If you're not finding new music, you're dying inside.

I still remember the first popular song that made me feel alive. Fiercely, aggressively alive. And hungry. It was Lithium by Nirvana. Up until that moment, I'd meandered around the radio stations, bopping along to whatever my parents listened to. I knew what I hated, I knew what I could tolerate, I knew all the words to Prince songs, but nothing lit me up inside like Lithium. I turned the radio up loud and jumped on my bed, and then I began to latch, one by one, onto new songs and devour their albums. Friday in Love led me to The Cure. A boy I liked led me to ska. I cried to the Indigo Girls. Music became the soundtrack of my life, tracking my highs and lows. 

And then, some time after college, I lost my ties to new music. The radio stations only played pop, I had jobs and responsibilities, I didn't have time or money for shows. I wore sensible blouses and pumps. Aside from picking up the new Weezer CD every year, I just lost touch. Looking back, it's hard to trace my feelings because they weren't tied to music. When I got pregnant with my first child, someone gave me The Postal Service CD, and then Californication by RHCP came out, and I listened to them so much that my baby learned to kick in time with Anthony Kiedis, but I wasn't actively seeking new music. A vital part of my emotional life just... dried up. I fell asleep.

As I got back into writing, I used music to help my creative process. For each book, I create a playlist of what the book *feels* like. Not songs that are on the topic of the book, but songs that taste like the book when I sing them with the windows down, barreling down country roads. When I hear that playlist, I'm back in that world, living with those characters. If I get blocked, I go for a drive or take a bath with that music, and it sets me back on track. I write to it, I edit to it, I cogitate to it. And that means that I need new music for every book, because once a song has been used, it's attached to that book forever.

This craving for new music has reignited the passion I felt the first time I heard Lithium. There is no triumph like falling in love with an album and seeing the band perform it live, shouting the lyrics at the top of your lungs. Since I became a writer in 2009, we've seen The Civil Wars, Manchester Orchestra, the Airborne Toxic Event, Mona, Gangstagrass. When I hear these songs, I'm not a worried, aging mom struggling to keep her shit together. I'm 18 again, filled with energy and longing and excitement, my body a live wire. The world feels full, the possibilities seem endless, and I feel refreshed and ready to tackle anything. Science corroborates it-- new music is as rewarding to the brain as sex or money. And it's good for the aging brain. And if it fuels your writing, all the better.

But how do you find new music, especially since you're not 19 and surrounded by college shows and blaring boomboxes? At first, I used Pandora, but it was frustrating. Their algorithms didn't predict my book or tastes, and I could only veto so many songs before I was forced to listen to something I hated. Then I found Spotify, where I pay $9.99 so that I can have all my playlists on my iPod for traveling. I find one song on Spotify that really exemplifies the books--often a song I already know. I pull up that band. And then I click the Related Artists tab. Boom! Dozens of artists doing similar work. I go down the line, checking out the top 5 tracks of each band, which are shown by how many times users have listened, and I add the ones I like to the playlist.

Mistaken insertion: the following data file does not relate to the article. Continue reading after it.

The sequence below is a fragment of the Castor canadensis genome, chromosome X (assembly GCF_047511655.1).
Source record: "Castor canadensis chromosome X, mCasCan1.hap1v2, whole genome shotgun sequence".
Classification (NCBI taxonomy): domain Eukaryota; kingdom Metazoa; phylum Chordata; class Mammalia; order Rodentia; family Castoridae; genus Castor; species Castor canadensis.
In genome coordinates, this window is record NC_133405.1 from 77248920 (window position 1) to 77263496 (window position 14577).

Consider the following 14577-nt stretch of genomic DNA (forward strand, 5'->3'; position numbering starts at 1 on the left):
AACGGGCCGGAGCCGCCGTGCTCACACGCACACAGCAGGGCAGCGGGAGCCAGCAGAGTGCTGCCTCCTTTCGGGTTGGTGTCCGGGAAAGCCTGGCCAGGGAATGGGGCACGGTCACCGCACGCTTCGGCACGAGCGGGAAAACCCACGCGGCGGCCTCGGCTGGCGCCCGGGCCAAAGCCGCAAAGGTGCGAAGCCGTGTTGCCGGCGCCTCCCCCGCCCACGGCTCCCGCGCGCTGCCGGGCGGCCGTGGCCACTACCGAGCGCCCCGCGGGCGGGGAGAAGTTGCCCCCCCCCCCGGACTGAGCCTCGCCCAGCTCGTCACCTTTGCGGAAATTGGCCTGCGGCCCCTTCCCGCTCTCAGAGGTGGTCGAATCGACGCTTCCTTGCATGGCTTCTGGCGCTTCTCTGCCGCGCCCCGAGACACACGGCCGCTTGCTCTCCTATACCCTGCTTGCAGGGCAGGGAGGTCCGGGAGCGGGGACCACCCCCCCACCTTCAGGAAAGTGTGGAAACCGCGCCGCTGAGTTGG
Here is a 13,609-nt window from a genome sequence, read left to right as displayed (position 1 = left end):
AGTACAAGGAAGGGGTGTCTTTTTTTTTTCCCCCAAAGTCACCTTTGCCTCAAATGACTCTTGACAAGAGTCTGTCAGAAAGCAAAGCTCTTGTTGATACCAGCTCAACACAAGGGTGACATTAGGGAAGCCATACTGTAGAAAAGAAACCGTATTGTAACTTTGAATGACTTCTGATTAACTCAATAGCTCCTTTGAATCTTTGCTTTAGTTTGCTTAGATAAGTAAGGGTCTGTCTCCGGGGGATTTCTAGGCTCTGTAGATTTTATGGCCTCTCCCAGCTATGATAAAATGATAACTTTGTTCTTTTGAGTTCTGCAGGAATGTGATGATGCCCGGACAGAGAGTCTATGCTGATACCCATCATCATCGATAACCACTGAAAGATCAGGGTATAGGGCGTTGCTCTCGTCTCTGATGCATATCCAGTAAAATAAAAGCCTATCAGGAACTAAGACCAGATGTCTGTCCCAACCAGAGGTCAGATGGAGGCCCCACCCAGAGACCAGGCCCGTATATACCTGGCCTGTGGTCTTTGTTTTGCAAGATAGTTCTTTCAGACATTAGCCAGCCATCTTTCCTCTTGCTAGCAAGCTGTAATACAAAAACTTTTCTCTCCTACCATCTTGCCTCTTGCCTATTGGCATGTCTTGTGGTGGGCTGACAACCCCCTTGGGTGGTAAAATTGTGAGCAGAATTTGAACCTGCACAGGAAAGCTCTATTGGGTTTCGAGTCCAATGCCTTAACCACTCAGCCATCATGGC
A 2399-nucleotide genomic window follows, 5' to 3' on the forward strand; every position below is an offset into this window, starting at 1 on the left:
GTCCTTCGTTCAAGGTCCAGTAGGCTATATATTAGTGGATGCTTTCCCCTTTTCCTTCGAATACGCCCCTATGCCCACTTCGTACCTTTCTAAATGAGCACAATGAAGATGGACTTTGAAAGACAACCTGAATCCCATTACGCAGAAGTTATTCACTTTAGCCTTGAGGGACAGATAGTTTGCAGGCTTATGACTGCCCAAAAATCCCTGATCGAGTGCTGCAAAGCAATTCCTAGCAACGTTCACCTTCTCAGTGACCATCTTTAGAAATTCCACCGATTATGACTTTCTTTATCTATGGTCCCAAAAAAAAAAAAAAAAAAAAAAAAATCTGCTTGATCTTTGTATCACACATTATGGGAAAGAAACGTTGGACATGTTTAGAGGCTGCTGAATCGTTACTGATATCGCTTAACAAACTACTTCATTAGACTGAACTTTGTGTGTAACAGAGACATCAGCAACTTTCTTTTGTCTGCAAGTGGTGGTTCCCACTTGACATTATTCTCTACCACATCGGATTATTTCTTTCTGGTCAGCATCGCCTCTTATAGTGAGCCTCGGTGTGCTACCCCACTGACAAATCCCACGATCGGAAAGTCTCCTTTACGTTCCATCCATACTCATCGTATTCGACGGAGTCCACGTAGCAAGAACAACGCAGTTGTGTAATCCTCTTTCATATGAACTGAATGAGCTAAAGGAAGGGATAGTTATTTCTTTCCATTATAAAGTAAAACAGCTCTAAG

It only takes 20 seconds or less for me to know if a song is going to appeal. If I *really* like a song, I'll just let it play and forget I'm judging it. Sometimes I'll add entire albums. When a band/album stops working for me, I go right back to the original Related Artists tab using the back button. I keep going until I've got a few hours of songs. I'm not horribly picky or trying to write a musical soundtrack to match the highs and lows of the plot-- I just want songs that are atmospheric and fit the book as a whole. When I'm sick of the process, I consider it done, click Play, and start writing.

By the time I've finished a book, I've listened to the playlist hundreds of times.  It becomes a world I inhabit, and that classical conditioning means I can immediately fall into the book and start writing. And then, if I can, I try to find the bands that really clicked and see them live. It's like living inside your book for an hour, being with a great and ferocious animal, feeling its heartbeat thump madly against your chest.

So if you're still listening to your college CDs, I double dog dare you to go out and find something new. Stretch your brain, hack your writing, give yourself a reason to look forward to folding laundry. When I think back to the years that I forgot about the joy of new music, I want to go slap myself and holler, "WAKE UP. STAY WOKE. YOU'RE SLEEPWALKING."

The sleeper has awakened, and she likes modern bluegrass. Who knew?

(p.s. You can hear all my book playlists here. Spotify is free to use. The $9.99 is so that I can store playlists on my iPod and iPad to listen while traveling.)